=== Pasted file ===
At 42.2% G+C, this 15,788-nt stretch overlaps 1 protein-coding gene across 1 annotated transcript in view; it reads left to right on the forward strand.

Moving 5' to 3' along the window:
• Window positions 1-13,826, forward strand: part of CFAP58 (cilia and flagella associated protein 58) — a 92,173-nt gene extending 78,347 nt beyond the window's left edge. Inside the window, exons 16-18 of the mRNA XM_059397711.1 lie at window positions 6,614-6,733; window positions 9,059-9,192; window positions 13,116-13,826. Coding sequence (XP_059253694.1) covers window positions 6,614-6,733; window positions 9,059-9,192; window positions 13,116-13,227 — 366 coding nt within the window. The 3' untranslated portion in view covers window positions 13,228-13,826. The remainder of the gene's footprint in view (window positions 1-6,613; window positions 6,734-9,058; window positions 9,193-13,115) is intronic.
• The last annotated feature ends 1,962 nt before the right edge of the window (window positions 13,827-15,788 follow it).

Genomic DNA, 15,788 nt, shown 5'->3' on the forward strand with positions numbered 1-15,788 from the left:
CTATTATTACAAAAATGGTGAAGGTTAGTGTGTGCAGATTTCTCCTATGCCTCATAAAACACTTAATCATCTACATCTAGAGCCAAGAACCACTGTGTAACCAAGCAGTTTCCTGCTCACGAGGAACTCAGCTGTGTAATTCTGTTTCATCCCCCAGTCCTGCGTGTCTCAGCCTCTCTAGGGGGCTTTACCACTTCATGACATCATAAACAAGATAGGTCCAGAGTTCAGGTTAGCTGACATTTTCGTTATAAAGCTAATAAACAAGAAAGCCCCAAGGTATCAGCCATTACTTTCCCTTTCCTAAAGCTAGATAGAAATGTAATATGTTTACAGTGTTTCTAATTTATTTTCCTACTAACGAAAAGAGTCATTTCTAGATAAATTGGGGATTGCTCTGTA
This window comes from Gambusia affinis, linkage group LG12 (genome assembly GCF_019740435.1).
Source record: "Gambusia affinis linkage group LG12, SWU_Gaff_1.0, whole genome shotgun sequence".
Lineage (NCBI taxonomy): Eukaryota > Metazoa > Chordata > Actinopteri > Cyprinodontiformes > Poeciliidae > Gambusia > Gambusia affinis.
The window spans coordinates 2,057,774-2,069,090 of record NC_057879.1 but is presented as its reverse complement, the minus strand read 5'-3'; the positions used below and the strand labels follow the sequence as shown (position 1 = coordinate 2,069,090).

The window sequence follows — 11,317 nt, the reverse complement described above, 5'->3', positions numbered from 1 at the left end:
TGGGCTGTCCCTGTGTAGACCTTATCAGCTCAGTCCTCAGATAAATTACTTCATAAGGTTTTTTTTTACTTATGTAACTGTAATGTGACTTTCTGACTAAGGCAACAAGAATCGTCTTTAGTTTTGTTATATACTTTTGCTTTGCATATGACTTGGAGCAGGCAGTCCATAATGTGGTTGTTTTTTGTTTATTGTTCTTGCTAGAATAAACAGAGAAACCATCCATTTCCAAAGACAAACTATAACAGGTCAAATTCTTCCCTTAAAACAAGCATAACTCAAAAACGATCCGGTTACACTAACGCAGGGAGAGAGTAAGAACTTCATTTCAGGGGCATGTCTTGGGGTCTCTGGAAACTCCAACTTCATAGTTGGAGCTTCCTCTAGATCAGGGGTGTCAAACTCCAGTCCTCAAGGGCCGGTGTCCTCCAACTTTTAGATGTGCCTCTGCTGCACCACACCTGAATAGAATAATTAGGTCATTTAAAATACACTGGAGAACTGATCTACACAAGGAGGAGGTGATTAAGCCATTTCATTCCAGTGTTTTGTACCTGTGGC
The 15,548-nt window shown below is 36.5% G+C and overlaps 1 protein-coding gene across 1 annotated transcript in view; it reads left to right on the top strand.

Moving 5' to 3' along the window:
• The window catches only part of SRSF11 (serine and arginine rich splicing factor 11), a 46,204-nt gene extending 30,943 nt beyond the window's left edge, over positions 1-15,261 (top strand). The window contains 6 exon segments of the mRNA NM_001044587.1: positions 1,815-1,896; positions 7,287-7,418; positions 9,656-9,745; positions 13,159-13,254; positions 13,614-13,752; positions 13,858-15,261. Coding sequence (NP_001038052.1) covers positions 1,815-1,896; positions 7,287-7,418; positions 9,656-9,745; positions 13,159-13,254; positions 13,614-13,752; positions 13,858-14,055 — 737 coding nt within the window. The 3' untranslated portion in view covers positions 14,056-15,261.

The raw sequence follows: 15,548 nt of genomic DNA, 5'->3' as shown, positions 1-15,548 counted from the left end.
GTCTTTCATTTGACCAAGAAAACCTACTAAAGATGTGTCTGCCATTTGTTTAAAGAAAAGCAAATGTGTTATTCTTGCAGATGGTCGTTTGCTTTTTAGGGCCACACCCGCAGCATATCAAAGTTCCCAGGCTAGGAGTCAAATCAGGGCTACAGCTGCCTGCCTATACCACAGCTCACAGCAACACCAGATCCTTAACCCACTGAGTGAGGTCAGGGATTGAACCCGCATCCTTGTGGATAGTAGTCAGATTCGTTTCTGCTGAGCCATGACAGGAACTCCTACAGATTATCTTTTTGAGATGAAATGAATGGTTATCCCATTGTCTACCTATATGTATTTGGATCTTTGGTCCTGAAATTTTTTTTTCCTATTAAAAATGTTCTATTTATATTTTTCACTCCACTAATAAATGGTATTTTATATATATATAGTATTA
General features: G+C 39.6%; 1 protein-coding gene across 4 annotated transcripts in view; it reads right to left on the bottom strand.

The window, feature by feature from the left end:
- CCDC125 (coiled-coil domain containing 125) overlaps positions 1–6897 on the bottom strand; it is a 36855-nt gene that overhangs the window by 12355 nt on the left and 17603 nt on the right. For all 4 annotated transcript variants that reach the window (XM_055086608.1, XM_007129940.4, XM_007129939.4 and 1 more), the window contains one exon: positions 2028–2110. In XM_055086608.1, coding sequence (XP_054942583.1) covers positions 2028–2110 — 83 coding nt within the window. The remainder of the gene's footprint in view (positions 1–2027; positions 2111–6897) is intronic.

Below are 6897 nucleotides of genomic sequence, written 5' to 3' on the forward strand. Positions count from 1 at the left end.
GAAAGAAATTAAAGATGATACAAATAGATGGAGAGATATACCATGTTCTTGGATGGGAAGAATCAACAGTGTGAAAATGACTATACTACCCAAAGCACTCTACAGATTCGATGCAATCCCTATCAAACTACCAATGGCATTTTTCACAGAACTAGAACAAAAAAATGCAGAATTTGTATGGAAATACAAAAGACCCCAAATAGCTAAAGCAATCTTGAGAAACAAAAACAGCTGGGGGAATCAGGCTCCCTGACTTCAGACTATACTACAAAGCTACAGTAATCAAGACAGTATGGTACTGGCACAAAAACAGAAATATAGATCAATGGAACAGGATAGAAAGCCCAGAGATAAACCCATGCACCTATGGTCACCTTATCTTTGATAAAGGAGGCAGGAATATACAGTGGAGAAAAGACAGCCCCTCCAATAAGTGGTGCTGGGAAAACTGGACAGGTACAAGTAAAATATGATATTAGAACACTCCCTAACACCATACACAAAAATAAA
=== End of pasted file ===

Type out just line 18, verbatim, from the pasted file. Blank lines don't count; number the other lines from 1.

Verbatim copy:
General features: G+C 39.6%; 1 protein-coding gene across 4 annotated transcripts in view; it reads right to left on the bottom strand.